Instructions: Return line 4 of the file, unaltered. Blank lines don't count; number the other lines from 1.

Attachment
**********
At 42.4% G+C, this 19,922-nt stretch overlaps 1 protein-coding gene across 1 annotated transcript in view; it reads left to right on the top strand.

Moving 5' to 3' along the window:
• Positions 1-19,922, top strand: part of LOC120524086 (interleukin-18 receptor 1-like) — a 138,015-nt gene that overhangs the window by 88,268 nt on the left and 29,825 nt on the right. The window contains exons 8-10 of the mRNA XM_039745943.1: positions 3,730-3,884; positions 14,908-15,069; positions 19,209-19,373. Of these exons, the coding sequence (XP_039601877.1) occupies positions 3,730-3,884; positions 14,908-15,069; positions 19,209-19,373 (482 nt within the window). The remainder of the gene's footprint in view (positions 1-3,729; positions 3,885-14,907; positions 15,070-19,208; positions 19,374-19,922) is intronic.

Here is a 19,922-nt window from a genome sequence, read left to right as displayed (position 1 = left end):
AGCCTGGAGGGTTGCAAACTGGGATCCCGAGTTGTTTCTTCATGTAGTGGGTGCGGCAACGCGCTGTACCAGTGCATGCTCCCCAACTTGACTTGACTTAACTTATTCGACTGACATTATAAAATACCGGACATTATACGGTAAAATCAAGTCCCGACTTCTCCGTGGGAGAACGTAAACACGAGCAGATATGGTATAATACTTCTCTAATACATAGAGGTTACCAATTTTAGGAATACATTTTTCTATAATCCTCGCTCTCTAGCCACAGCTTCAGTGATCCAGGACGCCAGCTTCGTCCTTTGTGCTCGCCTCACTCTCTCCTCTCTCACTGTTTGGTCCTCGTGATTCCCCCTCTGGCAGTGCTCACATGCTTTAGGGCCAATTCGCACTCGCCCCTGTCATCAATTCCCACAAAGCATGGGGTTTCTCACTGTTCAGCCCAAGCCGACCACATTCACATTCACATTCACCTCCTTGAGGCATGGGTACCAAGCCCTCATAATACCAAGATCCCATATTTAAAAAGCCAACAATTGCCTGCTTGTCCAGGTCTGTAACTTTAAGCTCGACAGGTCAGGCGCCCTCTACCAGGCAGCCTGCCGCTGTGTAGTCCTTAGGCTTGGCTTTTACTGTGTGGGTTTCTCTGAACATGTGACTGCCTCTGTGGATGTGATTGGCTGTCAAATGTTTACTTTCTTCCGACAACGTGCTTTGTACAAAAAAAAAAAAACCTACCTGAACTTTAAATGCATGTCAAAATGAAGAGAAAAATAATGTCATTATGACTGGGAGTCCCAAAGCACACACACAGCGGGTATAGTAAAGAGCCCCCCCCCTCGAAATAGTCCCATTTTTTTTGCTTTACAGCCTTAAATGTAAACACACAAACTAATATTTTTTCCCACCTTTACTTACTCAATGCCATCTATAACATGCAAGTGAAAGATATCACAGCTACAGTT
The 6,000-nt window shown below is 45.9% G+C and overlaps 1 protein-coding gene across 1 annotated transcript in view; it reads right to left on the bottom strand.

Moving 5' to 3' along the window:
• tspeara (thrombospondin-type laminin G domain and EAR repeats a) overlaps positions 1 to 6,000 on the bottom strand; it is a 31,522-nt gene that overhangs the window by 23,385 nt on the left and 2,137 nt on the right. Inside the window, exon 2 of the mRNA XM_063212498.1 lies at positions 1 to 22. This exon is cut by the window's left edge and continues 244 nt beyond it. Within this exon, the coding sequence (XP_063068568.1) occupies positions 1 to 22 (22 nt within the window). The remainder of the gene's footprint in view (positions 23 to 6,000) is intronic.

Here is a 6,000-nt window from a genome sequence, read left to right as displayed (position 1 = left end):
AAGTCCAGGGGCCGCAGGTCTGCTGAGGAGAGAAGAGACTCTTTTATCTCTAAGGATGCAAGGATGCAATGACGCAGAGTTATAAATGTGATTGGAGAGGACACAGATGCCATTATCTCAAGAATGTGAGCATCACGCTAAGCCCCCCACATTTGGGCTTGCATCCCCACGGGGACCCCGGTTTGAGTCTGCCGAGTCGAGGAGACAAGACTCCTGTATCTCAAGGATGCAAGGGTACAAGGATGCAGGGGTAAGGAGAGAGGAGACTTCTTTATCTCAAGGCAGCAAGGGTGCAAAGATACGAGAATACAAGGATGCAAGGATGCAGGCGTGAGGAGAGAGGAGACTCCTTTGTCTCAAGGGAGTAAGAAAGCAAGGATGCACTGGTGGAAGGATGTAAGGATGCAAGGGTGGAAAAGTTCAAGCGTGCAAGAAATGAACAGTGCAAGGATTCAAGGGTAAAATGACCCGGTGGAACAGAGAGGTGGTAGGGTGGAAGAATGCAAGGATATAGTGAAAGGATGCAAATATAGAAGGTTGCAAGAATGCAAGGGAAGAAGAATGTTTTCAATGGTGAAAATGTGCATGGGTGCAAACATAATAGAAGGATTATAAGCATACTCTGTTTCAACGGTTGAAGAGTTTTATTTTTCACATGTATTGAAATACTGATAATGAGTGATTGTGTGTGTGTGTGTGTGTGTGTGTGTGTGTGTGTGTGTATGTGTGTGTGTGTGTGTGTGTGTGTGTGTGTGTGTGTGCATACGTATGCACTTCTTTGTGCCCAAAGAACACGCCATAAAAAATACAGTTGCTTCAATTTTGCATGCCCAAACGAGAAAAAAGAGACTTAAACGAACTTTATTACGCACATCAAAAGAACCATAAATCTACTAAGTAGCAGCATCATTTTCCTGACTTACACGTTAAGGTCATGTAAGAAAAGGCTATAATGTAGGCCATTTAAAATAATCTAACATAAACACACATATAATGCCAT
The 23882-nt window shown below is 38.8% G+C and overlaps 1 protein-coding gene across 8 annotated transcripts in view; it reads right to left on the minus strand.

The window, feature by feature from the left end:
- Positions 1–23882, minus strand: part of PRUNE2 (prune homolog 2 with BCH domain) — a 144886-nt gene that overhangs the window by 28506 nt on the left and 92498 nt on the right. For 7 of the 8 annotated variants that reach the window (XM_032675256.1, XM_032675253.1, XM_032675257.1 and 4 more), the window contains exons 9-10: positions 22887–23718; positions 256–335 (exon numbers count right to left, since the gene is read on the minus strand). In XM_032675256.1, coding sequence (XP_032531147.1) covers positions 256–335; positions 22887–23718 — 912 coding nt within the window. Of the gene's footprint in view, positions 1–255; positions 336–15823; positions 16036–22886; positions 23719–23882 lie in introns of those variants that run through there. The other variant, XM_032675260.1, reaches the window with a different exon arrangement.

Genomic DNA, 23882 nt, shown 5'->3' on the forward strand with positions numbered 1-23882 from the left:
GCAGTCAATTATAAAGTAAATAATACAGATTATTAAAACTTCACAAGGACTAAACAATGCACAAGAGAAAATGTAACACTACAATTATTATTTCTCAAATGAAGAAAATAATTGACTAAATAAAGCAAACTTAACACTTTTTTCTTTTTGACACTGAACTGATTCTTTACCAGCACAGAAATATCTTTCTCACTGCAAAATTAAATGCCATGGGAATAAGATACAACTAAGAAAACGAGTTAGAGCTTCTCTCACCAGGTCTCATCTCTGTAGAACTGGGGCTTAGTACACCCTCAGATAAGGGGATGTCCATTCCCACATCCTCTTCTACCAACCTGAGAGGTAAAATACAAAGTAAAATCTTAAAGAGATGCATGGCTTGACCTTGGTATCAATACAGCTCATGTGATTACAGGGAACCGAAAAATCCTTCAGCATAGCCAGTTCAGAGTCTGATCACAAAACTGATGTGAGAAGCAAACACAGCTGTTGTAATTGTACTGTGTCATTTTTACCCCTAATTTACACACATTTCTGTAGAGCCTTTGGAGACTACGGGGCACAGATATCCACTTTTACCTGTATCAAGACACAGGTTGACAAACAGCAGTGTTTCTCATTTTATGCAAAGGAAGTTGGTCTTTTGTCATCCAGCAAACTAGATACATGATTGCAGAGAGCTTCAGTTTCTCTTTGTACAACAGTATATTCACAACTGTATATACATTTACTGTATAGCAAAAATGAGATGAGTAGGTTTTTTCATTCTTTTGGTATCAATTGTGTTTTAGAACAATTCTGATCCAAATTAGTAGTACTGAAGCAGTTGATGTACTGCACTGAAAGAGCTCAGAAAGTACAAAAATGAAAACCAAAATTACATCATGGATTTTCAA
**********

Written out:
Here is a 19,922-nt window from a genome sequence, read left to right as displayed (position 1 = left end):